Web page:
Differently the Same

This article from last May’s National Review (subscription required) has so much wisdom, it’s hard to decide which to highlight. It concerns a Canadian transsexual who was allowed to compete in the Miss Universe Canada beauty contest:

The story of Jenna Talackova is that of a person who demands the right to be different according to his or her own desires (I leave it to the reader to choose the appropriate pronoun in this case), and to be accorded the privileges of conventional society at the same time…

Jenna Talackova’s story is also that of the change in meaning that we now attach to the word (and concept of) “tolerance.” Where once tolerance was the discipline of leaving people in peace to go about their lawful business insofar as it did not harm others, in spite of one’s disapproval of what they did, it is now a demand for total acceptance, approval, and even celebration of what one previously found aberrant or even abhorrent…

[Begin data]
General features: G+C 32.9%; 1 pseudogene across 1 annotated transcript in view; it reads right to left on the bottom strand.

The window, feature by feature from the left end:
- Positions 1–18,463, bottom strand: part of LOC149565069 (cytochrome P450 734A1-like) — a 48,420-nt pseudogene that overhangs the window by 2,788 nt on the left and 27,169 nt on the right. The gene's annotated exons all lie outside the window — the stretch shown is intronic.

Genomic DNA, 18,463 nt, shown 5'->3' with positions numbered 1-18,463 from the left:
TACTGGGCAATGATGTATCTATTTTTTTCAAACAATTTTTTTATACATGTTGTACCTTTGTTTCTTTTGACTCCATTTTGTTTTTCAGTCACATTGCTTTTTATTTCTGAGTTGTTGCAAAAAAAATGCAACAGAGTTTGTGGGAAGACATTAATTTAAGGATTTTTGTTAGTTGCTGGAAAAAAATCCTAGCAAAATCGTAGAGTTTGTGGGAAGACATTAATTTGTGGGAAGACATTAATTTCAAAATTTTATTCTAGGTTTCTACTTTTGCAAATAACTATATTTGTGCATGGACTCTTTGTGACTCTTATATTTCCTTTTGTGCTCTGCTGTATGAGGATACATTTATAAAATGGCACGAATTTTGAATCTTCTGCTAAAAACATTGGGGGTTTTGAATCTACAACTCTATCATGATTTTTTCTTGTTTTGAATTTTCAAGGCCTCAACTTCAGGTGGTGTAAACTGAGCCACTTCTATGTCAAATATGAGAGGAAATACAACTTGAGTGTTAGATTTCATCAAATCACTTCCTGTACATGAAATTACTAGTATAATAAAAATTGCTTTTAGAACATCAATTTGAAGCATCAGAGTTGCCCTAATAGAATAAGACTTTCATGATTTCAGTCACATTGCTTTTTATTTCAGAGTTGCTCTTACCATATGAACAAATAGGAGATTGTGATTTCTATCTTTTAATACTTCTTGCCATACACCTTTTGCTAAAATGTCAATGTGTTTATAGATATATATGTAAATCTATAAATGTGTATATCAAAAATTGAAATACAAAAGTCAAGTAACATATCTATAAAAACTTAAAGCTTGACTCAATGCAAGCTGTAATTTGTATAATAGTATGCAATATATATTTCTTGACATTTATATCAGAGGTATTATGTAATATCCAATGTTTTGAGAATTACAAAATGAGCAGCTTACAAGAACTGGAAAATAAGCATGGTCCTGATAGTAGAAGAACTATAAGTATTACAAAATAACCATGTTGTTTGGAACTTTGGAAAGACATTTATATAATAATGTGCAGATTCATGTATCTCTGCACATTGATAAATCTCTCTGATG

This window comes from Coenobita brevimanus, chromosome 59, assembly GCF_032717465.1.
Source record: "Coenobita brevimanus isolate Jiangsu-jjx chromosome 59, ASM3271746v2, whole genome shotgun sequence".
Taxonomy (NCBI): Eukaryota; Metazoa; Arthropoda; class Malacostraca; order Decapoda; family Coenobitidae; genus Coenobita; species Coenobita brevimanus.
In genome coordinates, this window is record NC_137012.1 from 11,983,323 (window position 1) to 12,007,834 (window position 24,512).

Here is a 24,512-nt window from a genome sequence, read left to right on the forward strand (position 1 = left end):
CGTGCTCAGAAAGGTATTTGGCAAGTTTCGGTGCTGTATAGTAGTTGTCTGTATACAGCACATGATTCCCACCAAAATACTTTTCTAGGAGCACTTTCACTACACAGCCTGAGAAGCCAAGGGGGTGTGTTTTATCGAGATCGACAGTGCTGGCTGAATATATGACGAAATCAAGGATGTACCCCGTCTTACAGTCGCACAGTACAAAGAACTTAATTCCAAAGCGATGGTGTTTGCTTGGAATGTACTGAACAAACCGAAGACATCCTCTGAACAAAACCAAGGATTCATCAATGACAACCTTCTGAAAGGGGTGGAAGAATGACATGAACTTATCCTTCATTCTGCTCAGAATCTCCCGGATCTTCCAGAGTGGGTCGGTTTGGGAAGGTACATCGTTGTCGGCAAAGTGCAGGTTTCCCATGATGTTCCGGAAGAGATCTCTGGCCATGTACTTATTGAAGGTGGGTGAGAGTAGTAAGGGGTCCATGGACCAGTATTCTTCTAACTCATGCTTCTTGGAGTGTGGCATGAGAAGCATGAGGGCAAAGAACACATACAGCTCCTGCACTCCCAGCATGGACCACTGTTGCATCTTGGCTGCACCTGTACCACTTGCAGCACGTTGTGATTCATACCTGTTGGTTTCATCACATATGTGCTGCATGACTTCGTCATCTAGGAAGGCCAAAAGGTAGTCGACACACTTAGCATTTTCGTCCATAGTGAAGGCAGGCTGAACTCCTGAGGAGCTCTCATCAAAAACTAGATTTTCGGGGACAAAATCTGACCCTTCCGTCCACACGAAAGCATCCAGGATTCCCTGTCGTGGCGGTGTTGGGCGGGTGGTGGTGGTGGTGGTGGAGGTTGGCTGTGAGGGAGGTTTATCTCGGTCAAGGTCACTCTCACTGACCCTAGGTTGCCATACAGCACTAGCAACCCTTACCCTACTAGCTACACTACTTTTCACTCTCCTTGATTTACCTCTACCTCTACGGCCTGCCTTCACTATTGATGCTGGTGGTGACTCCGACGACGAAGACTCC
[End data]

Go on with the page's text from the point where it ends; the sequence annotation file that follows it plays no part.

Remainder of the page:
This notion of tolerance is a one-way train, of course. Everyone has a moral (and increasingly a legal) duty to spare the feelings of members of an officially certified minority, but members of that minority have no duty, legal or otherwise, to spare the feelings of everyone else, however much in the majority they might be. The freedom they claim is that (to use a crude expression) to be constantly in your face, and for you to say nothing in return.

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